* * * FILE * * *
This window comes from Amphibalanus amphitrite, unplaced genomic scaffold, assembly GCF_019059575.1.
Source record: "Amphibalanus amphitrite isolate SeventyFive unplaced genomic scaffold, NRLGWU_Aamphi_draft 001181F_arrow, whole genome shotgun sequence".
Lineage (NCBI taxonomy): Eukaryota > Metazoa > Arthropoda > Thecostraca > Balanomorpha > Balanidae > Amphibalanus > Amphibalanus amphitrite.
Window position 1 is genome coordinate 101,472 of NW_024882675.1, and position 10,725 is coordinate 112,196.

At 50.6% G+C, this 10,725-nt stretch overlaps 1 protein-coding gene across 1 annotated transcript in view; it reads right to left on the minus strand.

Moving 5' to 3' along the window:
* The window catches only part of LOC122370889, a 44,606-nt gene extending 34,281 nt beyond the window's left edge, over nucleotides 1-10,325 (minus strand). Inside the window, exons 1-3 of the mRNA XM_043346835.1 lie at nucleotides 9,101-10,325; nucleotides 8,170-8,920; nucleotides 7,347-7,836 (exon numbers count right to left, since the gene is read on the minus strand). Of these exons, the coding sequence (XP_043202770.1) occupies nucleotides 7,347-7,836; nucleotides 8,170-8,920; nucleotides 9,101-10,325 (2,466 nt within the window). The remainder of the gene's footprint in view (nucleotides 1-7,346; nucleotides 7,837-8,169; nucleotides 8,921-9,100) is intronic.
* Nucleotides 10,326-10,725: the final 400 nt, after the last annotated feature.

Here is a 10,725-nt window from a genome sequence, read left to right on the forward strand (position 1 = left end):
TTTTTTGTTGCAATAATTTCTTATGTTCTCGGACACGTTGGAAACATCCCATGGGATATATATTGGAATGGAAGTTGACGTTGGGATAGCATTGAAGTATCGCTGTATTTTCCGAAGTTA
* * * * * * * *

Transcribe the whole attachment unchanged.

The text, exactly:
This window comes from Amphibalanus amphitrite, unplaced genomic scaffold, assembly GCF_019059575.1.
Source record: "Amphibalanus amphitrite isolate SeventyFive unplaced genomic scaffold, NRLGWU_Aamphi_draft 001181F_arrow, whole genome shotgun sequence".
Lineage (NCBI taxonomy): Eukaryota > Metazoa > Arthropoda > Thecostraca > Balanomorpha > Balanidae > Amphibalanus > Amphibalanus amphitrite.
Window position 1 is genome coordinate 101,472 of NW_024882675.1, and position 10,725 is coordinate 112,196.

At 50.6% G+C, this 10,725-nt stretch overlaps 1 protein-coding gene across 1 annotated transcript in view; it reads right to left on the minus strand.

Moving 5' to 3' along the window:
* The window catches only part of LOC122370889, a 44,606-nt gene extending 34,281 nt beyond the window's left edge, over nucleotides 1-10,325 (minus strand). Inside the window, exons 1-3 of the mRNA XM_043346835.1 lie at nucleotides 9,101-10,325; nucleotides 8,170-8,920; nucleotides 7,347-7,836 (exon numbers count right to left, since the gene is read on the minus strand). Of these exons, the coding sequence (XP_043202770.1) occupies nucleotides 7,347-7,836; nucleotides 8,170-8,920; nucleotides 9,101-10,325 (2,466 nt within the window). The remainder of the gene's footprint in view (nucleotides 1-7,346; nucleotides 7,837-8,169; nucleotides 8,921-9,100) is intronic.
* Nucleotides 10,326-10,725: the final 400 nt, after the last annotated feature.

Here is a 10,725-nt window from a genome sequence, read left to right on the forward strand (position 1 = left end):
TTTTTTGTTGCAATAATTTCTTATGTTCTCGGACACGTTGGAAACATCCCATGGGATATATATTGGAATGGAAGTTGACGTTGGGATAGCATTGAAGTATCGCTGTATTTTCCGAAGTTA